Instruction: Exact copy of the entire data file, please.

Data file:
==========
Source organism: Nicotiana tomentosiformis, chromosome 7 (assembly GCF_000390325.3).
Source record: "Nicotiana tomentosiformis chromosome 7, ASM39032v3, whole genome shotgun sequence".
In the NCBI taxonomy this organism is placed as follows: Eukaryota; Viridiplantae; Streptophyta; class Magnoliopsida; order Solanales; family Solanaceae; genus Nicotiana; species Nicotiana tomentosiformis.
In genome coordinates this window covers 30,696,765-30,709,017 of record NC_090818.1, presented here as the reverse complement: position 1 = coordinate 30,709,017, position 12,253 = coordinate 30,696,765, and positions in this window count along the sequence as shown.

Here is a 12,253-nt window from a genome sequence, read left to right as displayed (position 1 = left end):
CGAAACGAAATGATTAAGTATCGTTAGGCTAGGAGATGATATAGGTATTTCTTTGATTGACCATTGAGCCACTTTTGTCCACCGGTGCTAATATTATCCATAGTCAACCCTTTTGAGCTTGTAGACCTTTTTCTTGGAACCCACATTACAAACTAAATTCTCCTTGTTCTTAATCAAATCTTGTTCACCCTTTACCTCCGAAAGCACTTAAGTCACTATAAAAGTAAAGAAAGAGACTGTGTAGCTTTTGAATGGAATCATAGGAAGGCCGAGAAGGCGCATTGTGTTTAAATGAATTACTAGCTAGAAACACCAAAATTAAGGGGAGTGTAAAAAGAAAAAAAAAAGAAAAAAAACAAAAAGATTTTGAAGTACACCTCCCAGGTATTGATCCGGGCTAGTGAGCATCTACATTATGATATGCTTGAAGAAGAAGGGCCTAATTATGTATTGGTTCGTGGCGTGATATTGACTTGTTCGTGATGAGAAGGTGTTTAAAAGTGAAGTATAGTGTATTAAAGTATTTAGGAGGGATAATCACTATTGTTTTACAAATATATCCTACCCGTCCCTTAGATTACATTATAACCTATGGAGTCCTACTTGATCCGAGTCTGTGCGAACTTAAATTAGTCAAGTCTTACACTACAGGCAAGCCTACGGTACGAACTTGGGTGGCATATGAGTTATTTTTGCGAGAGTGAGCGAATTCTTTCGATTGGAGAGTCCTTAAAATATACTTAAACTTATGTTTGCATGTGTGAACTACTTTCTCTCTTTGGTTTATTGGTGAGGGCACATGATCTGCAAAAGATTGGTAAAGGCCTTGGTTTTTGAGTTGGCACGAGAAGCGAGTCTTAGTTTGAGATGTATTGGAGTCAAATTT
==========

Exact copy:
Source organism: Nicotiana tomentosiformis, chromosome 7 (assembly GCF_000390325.3).
Source record: "Nicotiana tomentosiformis chromosome 7, ASM39032v3, whole genome shotgun sequence".
In the NCBI taxonomy this organism is placed as follows: Eukaryota; Viridiplantae; Streptophyta; class Magnoliopsida; order Solanales; family Solanaceae; genus Nicotiana; species Nicotiana tomentosiformis.
In genome coordinates this window covers 30,696,765-30,709,017 of record NC_090818.1, presented here as the reverse complement: position 1 = coordinate 30,709,017, position 12,253 = coordinate 30,696,765, and positions in this window count along the sequence as shown.

Here is a 12,253-nt window from a genome sequence, read left to right as displayed (position 1 = left end):
CGAAACGAAATGATTAAGTATCGTTAGGCTAGGAGATGATATAGGTATTTCTTTGATTGACCATTGAGCCACTTTTGTCCACCGGTGCTAATATTATCCATAGTCAACCCTTTTGAGCTTGTAGACCTTTTTCTTGGAACCCACATTACAAACTAAATTCTCCTTGTTCTTAATCAAATCTTGTTCACCCTTTACCTCCGAAAGCACTTAAGTCACTATAAAAGTAAAGAAAGAGACTGTGTAGCTTTTGAATGGAATCATAGGAAGGCCGAGAAGGCGCATTGTGTTTAAATGAATTACTAGCTAGAAACACCAAAATTAAGGGGAGTGTAAAAAGAAAAAAAAAAGAAAAAAAACAAAAAGATTTTGAAGTACACCTCCCAGGTATTGATCCGGGCTAGTGAGCATCTACATTATGATATGCTTGAAGAAGAAGGGCCTAATTATGTATTGGTTCGTGGCGTGATATTGACTTGTTCGTGATGAGAAGGTGTTTAAAAGTGAAGTATAGTGTATTAAAGTATTTAGGAGGGATAATCACTATTGTTTTACAAATATATCCTACCCGTCCCTTAGATTACATTATAACCTATGGAGTCCTACTTGATCCGAGTCTGTGCGAACTTAAATTAGTCAAGTCTTACACTACAGGCAAGCCTACGGTACGAACTTGGGTGGCATATGAGTTATTTTTGCGAGAGTGAGCGAATTCTTTCGATTGGAGAGTCCTTAAAATATACTTAAACTTATGTTTGCATGTGTGAACTACTTTCTCTCTTTGGTTTATTGGTGAGGGCACATGATCTGCAAAAGATTGGTAAAGGCCTTGGTTTTTGAGTTGGCACGAGAAGCGAGTCTTAGTTTGAGATGTATTGGAGTCAAATTT